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Friday, 21 September 2012

Sorry David. Not all Lib Dems need to say sorry....

David Laws said yesterday that '

"All Lib Dems have 'collective responsibility' "

for breaking the tuition fee promise.

I'm sorry David, but I don't agree. Especially as Nick has been very clear that the apology was for signing the pledge, not for the policy itself.

Let's remind ourselves what the pledge said first:

“I pledge to vote against any increase in fees in the next parliament and to pressure the government to introduce a fairer alternative."

And the following list of Lib Dem MPs did just that, voting against the rise in fees and putting huge pressure on the government to do something else. They kept their word - and have nothing to apologise for.


  • Annette Brooke
  • Sir Menzies Campbell
  • Michael Crockart
  • Tim Farron
  • Andrew George
  • Mike Hancock
  • Julian Huppert
  • Charles Kennedy
  • John Leech
  • Stephen Lloyd
  • Greg Mulholland
  • John Pugh
  • Alan Reid
  • Dan Rogerson
  • Bob Russell
  • Adrian Sanders
  • Ian Swales
  • Mark Williams
  • Roger Williams
  • Jenny Willott
  • Simon Wright

I do not think it is terribly helpful now for David Laws to try and get a lot of colleagues who kept their word to apologise for something they didn't do...




7 comments:

  1. Well, the apology was for signing the pledge and then breaking it.

    I don't think it helps to open up these wounds and talk about who needs to apologise and who doesn't.

    I could see the second I read the Coalition Agreement where this was going to go and if I could, the wiser heads in the Parliamentary Party must have too. And they all agreed with it at the start. They could have said then that they wouldn't be able to merely abstain, only voting against would honour the pledge and we'd have had to go back to the negotiating table.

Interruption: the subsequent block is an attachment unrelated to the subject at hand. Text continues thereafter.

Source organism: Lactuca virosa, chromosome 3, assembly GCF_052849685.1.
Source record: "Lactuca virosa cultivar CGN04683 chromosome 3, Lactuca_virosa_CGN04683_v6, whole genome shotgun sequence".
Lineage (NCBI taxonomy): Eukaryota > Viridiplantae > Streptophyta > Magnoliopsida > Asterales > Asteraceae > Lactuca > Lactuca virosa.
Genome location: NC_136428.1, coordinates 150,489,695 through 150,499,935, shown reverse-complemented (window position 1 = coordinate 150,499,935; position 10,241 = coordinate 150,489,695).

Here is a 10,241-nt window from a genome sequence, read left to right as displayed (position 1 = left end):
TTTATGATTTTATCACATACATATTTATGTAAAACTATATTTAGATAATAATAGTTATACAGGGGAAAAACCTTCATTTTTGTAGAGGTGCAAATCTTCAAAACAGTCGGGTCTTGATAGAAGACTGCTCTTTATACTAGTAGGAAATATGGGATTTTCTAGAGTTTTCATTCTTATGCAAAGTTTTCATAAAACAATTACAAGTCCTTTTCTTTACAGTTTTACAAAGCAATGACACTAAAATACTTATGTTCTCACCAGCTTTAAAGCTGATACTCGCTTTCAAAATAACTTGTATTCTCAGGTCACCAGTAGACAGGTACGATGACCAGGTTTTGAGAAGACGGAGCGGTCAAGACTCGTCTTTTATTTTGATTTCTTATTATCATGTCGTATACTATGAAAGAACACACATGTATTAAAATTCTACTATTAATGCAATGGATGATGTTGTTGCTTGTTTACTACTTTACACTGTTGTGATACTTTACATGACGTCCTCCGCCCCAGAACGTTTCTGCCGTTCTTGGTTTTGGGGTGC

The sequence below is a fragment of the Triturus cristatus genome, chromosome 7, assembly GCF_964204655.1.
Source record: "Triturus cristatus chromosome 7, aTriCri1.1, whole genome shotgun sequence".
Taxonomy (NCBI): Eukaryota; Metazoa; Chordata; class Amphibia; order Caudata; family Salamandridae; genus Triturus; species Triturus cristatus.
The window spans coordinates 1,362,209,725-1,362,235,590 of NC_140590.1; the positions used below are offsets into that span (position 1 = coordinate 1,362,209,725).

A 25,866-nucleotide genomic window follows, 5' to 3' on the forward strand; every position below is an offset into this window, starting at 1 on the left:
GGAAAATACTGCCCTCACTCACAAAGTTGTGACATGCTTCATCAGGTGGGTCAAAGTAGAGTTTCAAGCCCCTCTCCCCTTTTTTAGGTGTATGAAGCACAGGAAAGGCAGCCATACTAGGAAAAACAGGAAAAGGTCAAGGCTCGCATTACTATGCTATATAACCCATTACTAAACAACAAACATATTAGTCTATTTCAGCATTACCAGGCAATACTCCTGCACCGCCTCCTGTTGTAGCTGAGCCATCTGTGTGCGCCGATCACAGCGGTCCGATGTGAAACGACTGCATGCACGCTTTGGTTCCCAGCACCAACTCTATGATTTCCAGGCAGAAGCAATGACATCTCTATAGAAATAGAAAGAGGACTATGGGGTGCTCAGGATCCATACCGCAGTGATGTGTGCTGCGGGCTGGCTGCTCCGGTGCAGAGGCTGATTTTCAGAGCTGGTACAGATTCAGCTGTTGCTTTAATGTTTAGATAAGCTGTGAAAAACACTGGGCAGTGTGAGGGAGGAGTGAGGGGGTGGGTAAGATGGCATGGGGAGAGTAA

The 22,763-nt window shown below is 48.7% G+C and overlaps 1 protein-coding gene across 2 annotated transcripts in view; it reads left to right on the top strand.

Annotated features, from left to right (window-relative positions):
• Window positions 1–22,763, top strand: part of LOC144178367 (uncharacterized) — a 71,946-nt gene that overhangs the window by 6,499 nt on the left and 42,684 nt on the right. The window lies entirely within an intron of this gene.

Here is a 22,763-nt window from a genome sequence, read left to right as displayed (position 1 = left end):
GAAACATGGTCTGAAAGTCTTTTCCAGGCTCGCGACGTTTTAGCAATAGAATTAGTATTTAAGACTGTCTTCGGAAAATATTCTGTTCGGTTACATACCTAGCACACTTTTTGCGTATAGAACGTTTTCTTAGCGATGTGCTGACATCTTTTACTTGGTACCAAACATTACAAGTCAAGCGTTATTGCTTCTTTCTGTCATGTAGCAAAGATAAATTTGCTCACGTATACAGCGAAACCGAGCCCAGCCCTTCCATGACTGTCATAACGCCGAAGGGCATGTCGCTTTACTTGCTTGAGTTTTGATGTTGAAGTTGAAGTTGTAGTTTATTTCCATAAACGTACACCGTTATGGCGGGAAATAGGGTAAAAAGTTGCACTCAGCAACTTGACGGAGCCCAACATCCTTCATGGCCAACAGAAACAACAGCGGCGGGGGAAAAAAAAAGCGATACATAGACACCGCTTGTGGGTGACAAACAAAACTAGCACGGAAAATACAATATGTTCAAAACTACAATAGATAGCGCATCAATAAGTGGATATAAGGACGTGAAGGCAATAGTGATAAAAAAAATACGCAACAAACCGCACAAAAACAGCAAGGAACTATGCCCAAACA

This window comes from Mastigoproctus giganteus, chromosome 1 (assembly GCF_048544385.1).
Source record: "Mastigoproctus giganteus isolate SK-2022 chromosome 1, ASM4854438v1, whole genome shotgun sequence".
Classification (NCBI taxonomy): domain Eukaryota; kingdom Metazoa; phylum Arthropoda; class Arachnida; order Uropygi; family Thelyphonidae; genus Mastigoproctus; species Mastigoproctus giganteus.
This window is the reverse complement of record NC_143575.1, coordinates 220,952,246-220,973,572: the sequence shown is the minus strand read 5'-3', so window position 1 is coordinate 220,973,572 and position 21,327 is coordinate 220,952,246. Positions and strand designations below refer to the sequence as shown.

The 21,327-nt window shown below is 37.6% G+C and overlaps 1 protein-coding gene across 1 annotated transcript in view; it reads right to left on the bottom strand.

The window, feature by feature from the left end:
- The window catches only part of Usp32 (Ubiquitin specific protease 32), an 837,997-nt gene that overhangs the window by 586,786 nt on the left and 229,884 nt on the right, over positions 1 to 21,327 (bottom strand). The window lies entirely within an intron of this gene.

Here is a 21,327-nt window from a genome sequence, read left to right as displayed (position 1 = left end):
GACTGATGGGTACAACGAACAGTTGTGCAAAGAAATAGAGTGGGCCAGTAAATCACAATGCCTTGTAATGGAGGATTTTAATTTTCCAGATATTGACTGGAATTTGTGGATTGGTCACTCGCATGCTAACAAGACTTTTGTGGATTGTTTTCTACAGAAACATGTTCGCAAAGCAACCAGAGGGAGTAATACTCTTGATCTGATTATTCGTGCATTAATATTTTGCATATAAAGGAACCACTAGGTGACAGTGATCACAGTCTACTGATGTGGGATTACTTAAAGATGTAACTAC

The whole area around tuition fees was a monumental muck up - and it was a collective one for which we all have to take some responsibility.

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  2. David Laws is a Thief21 September 2012 09:16

    It's hilarious. All you fuckwits who now say it was a bad idea after Clegg apologises. You fucking brainless chimps.

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  3. The second part of that pledge meant all the signing MPs were jiggered though - “I pledge to vote against any increase in fees in the next parliament and to pressure the government to introduce a fairer alternative."

    Voting for the new system and abstaining both breached the first part. What we now have is fairer than what there was before though, so voting against was also going against the second, less-reported clause in the pledge.

    Damned if you do, damned if you don't. And damned if you sit on the fence.

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  4. Caron - quite agree it doesn't help to open these divisions, which is why I am surprised David has come out and said these things - tbh I think his whole Today interview was very ill judged.

    And of course I agree that we all take responsibility overall for the massive collective failure tuition fees represents. But it would be very unfair to tell backbench MPs who put their careers back by voting against the government, that they now have to say sorry for something they didn't do.

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  5. Anonymous: I do see where you are coming from - but I don't really agree. The second half of the pledge doesn't commit to voting for anything that is better than the status quo, just to fight for a better alternative. I think all the Lib Dems who voted no on that would argue they did their fair share of fighting...

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  6. Caron,

    I'm sorry, that's not right at all. The emergency conference which approved the coalition agreement did so with precisely one exception - they voted overwhelmingly against the section on tuition fees and insisted we had to keep our pledge not to vote for an increase in tuition fees.

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  7. What would be a truly fair system is to back track on all those loaded pensioners splashing the cash, those who got free university education, cheap housing and some more extra houses to spare for the future, those pensioners spending money just to "get rid of it" TAX the wealthy pensioner. It grieves me big-style knowing my kids are in for the full belt of these greedy self centered people who are much ruder than youngsters of today and are setting a bad example. If you received free university education in the UK and are now a UK taxpayer or a non taxpaying pensioner - step up the plate now and offer to increase your contribution to the education system - back dated to the day you left university (inflation proofed of course). A much fairer system i think than what we have now. Make it free for all and the brain drain from UK will slow down at best.

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